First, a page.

CORNISH business leaders predict a small wage increase for most workers next year.
A survey of 120 businesses that attended last month’s Cornish Account Event showed that 36% felt that their wages outlay would remain static for the next year at least, and while all others believed there would be wage increases , the underlying expectation was that this would be modest at around 2% level with only one business looking at wage rises in excess of 4%.
Half of the businesses questioned were expecting there to be no change to their staffing levels in the forthcoming year. However,45% were expecting employee number growth of typically around 5%, and many added that this would be in conjunction with current staff working harder.
The survey was conducted by the Truro office of accountants Francis Clark.
Francis Clark partner, Brian Harvey, who analysed the results said: “This did not suggest that the wage differential between Cornwall and the rest of the Country is likely to be closing soon and that issues regarding affordable housing for workers are likely to remain.”
Economic data for the country for the second quarter of 2014 shows the UK’s GDP to have risen back above pre-recession levels.
An announcement is awaited from the Bank of England Governor Mark Carney on the expected increase in Bank of England Base Rates.
The survey suggests a picture of cautious optimism of the state of the Cornish Economy.
It sought the opinion of a wide range of businesses in the county across a broad selection of the key sectors. It looked at key economic indicators such as expectations of employee number and wages growth, factors restricting growth, areas of opportunity and asked whether the respondents felt that their business was ‘back in the black’.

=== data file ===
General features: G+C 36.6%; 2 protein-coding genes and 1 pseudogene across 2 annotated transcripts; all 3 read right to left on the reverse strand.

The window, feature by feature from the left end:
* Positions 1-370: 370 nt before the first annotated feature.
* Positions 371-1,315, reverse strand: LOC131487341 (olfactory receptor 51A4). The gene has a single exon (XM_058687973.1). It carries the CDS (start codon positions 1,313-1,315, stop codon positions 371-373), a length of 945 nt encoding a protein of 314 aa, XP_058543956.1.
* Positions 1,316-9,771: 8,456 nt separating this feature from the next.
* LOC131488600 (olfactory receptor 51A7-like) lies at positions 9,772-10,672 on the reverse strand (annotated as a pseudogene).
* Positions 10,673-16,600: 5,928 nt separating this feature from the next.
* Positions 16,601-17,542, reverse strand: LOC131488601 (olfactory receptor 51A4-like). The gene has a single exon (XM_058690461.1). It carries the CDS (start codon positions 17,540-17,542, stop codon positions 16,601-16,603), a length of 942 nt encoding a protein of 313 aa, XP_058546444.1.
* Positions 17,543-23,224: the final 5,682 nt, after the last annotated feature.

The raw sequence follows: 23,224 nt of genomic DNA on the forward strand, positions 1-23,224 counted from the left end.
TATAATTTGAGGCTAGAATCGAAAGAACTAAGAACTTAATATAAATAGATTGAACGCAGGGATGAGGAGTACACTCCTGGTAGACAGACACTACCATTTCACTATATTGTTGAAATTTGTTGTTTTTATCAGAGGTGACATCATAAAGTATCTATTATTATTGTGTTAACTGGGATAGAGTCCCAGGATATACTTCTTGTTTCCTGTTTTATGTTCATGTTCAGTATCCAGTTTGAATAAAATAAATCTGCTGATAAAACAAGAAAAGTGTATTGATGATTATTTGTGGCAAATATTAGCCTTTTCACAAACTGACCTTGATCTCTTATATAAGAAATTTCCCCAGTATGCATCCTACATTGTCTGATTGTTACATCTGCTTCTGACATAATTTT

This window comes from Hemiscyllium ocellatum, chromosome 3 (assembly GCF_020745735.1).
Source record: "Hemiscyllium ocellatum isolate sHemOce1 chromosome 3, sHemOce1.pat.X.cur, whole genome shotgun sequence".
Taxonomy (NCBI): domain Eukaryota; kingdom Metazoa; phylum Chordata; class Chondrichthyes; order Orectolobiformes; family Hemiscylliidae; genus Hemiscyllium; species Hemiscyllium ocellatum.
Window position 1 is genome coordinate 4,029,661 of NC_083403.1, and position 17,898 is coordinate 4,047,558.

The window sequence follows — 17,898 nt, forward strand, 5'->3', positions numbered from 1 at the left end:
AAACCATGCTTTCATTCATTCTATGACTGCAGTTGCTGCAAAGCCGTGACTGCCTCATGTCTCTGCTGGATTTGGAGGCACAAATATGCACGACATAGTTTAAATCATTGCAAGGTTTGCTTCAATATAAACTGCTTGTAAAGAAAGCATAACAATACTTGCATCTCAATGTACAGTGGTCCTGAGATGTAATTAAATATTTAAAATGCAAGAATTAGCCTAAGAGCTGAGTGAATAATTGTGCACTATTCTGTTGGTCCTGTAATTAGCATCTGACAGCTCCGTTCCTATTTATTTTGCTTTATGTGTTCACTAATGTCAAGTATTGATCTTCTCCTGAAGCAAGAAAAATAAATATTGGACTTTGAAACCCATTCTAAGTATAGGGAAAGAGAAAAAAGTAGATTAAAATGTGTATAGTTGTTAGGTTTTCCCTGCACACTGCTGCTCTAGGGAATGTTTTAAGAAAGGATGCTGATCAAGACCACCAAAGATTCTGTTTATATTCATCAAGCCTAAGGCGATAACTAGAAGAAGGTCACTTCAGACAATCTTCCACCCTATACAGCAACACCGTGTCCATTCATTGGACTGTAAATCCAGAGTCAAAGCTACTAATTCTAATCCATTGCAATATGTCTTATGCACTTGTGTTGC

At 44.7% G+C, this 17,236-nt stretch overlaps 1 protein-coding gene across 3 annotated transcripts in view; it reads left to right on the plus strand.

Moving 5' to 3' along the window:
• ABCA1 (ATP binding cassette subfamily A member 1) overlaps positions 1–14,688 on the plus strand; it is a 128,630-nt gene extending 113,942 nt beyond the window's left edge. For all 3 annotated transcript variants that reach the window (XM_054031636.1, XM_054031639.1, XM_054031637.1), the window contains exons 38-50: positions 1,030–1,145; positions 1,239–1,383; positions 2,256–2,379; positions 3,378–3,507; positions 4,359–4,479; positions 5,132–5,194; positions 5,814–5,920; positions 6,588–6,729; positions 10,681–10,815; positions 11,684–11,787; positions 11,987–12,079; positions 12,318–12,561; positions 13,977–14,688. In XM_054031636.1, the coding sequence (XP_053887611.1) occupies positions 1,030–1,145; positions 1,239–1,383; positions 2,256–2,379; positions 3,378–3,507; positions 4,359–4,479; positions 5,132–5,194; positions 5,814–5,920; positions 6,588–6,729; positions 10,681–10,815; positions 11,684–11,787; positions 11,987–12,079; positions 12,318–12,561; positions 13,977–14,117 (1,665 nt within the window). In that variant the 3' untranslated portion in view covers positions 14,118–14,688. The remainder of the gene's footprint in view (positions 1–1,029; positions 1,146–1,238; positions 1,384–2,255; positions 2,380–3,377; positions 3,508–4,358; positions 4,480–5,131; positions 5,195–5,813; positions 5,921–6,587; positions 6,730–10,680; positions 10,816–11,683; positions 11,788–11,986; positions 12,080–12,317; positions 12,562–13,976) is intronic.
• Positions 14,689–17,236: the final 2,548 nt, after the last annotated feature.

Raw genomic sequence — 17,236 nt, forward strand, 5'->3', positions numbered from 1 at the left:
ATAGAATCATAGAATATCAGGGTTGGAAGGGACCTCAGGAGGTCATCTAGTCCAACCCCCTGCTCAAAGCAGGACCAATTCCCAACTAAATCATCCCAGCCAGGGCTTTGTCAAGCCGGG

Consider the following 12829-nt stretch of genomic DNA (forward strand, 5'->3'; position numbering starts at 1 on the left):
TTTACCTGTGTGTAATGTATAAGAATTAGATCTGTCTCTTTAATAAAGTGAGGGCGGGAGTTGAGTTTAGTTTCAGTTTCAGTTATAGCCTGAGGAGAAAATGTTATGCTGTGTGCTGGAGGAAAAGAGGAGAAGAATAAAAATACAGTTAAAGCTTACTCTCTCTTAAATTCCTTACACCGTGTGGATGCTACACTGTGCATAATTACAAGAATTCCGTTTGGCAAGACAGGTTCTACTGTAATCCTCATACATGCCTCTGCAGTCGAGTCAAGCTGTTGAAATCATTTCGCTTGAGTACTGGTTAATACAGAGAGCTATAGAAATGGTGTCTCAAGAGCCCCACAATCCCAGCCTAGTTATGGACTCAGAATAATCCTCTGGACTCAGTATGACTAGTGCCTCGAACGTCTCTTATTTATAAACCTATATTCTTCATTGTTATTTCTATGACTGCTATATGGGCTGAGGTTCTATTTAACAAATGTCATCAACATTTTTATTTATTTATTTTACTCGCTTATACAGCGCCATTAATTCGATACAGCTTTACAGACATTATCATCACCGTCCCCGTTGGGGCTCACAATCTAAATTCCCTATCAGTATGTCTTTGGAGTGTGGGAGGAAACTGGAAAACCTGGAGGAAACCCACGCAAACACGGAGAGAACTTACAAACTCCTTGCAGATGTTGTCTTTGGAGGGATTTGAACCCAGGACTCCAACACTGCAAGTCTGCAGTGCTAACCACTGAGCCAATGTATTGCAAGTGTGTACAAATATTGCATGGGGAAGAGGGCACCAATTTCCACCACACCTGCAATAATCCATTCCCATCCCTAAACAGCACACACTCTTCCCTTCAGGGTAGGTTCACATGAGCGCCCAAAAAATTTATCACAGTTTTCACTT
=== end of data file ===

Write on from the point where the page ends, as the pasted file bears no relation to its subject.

Mr Harvey said: “Perhaps not surprisingly, when asked where they felt the greatest opportunity for Cornwall over the next 10 years was likely to be, the three most popular sectors were energy and renewables, R&D and IT. “Interestingly more traditional sectors such as agriculture, marine and leisure and tourism were not far behind and many acknowledged that these industries remain key to the county, and questioned the number of job opportunities in the newer sectors.”
Mr Harvey said that the most important questions asked were whether individuals felt that there business was out of recession and whether or not they thought Cornwall as a whole was back in the black.
He said: “From an individual business perspective there was a clear positive message with in excess of two thirds of the businesses feeling that they were out of recession and seeing the green shoots of recovery. Conversely, when considering the position of the county as a whole there was less optimism with only one third feeling Cornwall was back in the black and two thirds feeling that the county’s economy remained fragile and in recession.
“This survey questioned a broad selection of our clients, both big and small and we believe to be very representative of the Cornish economy as a whole.
“Its findings are consistent with what we as a business are seeing and while there is generally an air of optimism, the economy remains very finely balanced”.